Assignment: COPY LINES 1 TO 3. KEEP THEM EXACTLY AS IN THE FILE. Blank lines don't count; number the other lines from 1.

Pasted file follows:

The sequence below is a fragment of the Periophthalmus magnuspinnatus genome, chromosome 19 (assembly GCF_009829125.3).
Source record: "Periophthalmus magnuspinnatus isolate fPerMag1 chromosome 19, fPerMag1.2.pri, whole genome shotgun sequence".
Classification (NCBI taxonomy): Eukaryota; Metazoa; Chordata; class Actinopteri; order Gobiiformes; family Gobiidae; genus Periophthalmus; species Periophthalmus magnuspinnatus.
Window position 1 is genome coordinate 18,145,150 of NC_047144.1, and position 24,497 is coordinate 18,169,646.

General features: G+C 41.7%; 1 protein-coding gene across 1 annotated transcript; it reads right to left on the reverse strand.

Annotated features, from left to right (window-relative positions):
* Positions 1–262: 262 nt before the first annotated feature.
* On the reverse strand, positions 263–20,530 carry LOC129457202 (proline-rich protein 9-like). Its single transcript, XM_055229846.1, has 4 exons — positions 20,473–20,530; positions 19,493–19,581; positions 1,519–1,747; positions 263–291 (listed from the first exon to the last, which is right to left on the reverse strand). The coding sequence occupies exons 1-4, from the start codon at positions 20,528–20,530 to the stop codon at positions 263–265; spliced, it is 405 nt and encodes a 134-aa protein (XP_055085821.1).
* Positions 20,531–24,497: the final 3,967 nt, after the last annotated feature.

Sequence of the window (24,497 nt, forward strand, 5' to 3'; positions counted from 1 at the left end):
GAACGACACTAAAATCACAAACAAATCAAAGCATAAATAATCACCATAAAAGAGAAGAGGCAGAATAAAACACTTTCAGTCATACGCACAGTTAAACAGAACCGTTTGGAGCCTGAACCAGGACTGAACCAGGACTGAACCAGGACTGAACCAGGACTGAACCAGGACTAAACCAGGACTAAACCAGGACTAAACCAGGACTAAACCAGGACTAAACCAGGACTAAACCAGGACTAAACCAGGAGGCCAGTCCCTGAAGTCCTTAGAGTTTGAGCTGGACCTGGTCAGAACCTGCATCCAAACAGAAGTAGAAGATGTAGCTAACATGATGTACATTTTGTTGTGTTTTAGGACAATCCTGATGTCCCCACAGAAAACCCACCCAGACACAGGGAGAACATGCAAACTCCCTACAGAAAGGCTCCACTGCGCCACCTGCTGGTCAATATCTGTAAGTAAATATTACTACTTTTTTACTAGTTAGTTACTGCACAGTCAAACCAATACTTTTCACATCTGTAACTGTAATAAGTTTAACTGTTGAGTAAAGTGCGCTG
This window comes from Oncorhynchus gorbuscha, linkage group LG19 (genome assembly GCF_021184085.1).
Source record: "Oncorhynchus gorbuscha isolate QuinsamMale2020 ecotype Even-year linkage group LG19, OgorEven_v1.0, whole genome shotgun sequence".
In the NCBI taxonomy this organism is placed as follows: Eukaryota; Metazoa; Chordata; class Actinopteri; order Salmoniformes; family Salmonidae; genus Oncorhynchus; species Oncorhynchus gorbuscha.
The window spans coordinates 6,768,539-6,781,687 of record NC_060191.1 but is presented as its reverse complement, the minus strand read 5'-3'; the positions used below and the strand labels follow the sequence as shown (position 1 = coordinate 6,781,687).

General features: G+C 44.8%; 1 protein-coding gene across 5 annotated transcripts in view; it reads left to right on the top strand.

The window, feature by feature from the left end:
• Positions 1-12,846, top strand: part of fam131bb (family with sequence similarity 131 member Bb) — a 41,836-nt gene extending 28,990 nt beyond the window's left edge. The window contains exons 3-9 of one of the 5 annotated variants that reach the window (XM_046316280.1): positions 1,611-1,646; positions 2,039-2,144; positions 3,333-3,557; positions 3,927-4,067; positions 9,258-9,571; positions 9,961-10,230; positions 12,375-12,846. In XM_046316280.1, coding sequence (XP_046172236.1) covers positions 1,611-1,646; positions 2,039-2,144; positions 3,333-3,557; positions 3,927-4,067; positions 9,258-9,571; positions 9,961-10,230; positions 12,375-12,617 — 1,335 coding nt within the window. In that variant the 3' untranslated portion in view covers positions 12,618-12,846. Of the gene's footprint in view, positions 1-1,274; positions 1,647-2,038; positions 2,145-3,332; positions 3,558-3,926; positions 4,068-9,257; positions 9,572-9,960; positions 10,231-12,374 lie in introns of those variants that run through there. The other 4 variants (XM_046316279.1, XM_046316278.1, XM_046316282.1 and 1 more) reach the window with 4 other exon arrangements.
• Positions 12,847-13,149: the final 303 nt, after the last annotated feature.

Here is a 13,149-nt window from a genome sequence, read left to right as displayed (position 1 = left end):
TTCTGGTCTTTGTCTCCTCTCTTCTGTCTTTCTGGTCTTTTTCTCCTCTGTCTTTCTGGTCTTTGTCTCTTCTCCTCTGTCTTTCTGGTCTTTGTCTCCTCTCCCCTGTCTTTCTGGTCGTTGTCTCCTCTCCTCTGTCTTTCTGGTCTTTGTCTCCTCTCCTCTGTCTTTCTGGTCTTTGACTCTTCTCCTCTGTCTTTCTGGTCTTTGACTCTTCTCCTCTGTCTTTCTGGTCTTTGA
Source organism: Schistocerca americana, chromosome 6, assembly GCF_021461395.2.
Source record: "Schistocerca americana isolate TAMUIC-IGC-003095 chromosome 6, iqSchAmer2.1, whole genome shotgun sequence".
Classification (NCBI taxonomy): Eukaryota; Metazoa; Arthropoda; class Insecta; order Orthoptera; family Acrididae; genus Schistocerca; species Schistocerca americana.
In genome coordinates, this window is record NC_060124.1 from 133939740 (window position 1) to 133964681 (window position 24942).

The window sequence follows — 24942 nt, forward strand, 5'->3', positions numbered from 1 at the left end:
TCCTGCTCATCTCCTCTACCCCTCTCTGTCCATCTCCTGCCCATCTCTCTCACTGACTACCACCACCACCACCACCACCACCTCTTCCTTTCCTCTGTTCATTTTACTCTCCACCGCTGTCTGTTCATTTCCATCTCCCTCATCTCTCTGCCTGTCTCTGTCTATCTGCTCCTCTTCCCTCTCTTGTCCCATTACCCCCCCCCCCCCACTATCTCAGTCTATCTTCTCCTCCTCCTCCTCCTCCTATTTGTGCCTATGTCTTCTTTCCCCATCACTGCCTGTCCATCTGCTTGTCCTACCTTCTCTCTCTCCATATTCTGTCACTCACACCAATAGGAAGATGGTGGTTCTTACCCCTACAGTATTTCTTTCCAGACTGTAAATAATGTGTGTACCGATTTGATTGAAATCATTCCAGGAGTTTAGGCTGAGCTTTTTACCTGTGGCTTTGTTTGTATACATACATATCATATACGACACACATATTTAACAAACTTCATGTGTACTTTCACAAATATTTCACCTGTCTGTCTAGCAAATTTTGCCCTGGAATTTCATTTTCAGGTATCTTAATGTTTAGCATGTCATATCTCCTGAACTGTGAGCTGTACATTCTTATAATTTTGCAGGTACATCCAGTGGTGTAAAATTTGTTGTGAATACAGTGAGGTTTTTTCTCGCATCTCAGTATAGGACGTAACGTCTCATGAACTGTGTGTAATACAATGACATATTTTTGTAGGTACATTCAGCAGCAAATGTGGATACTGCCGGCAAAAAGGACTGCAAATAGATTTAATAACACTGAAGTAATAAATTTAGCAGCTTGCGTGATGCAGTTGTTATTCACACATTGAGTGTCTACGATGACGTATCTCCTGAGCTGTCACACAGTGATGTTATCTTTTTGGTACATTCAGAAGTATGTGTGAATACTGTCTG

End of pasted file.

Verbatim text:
The sequence below is a fragment of the Periophthalmus magnuspinnatus genome, chromosome 19 (assembly GCF_009829125.3).
Source record: "Periophthalmus magnuspinnatus isolate fPerMag1 chromosome 19, fPerMag1.2.pri, whole genome shotgun sequence".
Classification (NCBI taxonomy): Eukaryota; Metazoa; Chordata; class Actinopteri; order Gobiiformes; family Gobiidae; genus Periophthalmus; species Periophthalmus magnuspinnatus.